Auto headlights: what you don’t know

It wasn’t long ago that headlights were a no-thought-required feature. All cars had them and no one really paid them much heed unless they failed or were shaped in a particularly ugly manner. Other than your brakes, no other safety feature on your vehicle is as important as your lights. Without them, everyone’s drive time would be limited to the brief period between sunrise and sunset. Men and women would be stuck at home when night falls or when it starts to rain, snow, or become foggy. Besides empowering drivers to see clearly in poor visibility conditions and guiding you safely on your way, the headlights located on the front of vehicles are also used to notify other drivers of your presence where their visibility are hindered. It should not cause a strong glare or temporary blindness to drivers of vehicles that are approaching from the opposite side of the road.
There’s a surprisingly long and storied history behind the evolution of headlight design. It was first introduced during the late 1880s. And only a few people actually know how they evolved from simple acetylene lamps in the 1880s to very complex LED assemblies nowadays. With advancement in technology and engineering challenges being overcome by intrepid automotive electrical engineers, at present, a number of different types of headlights are in regular use on our roads. The types included are halogen headlights, xenon headlights, LED headlamps and laser headlamps.
Halogen headlights are the most commonly used headlights today because they’re cheap and easy to install. This kind of headlamps give off a light with a warm yellow hue. However, halogen bulbs are becoming the second option for more and more car companies around the world due to the energy wasting and extra care required feature.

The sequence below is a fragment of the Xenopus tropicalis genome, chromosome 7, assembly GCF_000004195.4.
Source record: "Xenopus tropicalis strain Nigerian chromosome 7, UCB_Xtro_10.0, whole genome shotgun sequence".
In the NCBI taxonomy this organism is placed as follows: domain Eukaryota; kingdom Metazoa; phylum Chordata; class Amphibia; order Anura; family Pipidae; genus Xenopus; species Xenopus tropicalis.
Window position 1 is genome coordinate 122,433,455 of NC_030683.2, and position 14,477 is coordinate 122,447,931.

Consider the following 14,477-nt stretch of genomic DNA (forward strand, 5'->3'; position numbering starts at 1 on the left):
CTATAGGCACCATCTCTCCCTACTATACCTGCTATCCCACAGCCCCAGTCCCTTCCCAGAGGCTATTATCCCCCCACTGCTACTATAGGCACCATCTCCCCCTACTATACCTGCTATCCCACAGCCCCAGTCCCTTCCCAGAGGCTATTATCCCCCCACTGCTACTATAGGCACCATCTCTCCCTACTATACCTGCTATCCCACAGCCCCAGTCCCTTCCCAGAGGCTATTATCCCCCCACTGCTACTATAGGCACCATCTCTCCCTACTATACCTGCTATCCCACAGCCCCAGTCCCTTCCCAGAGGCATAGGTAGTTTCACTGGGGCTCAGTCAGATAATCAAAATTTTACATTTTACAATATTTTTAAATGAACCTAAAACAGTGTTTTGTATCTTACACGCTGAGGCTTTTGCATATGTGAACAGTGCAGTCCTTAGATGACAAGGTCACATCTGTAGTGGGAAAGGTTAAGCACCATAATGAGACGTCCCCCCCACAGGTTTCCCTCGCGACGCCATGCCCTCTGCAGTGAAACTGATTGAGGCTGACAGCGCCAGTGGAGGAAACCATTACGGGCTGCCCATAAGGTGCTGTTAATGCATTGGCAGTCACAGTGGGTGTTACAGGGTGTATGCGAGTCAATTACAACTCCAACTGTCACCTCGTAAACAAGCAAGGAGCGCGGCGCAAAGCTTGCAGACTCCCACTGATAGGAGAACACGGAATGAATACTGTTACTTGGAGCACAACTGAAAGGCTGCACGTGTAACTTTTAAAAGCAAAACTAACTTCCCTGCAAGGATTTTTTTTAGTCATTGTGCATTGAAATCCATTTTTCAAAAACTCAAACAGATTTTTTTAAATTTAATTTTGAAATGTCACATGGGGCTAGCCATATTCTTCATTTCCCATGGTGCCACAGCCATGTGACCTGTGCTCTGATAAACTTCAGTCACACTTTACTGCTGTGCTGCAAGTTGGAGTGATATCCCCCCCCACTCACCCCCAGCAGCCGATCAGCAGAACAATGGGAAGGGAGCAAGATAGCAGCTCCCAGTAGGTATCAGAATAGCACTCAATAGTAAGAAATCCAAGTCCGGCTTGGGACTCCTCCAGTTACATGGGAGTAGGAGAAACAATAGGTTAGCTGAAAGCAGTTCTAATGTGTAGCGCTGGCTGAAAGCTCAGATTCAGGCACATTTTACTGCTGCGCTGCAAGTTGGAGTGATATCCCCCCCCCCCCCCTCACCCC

Xenon headlights, officially known as high-intensity discharge headlamps (HIDs), can be identified by their (arguably distracting) cool blue tinge. These headlights have become popular these days mostly because of the color temperature and the amount of light they generate. They have a pretty long lifetime- an estimated operation life of around 2,000 hours in normal conditions. In addition, they are more efficient compared to halogen and provide better illumination. However, they are expensive.
The acronym ‘LED’ stands for ‘Light Emitting Diode.’ Easily identifiable as strips or rings of smaller light sources in place of a single large light source, LEDs provide the lowest energy consumption, longest lifespan, and most flexible design possibilities when compared to other light sources. But they have high production costs because it’s hard to design due to the high temperature created.
BMW and Audi are pulling hard to make laser headlights happen, BMW claims that the new headlamps are smaller, more energy efficient and can illuminate the road up to 600 meters ahead. The downside is that BMW said their tech will only work on high beams at first and as you might have thought, this comes at a price. They are extremely expensive and also need cooling like LEDs.
Each type of headlight has its own set of advantages and disadvantages. That is the reason why one cannot pick out a definitive winner among the three types. Your choice will depend on your priority and needs. For example, if you are on a budget, halogen headlights may be best since they provide good performance for a relatively lower cost than other types of headlights. Or if you value bright illumination, xenon headlights can be your choice.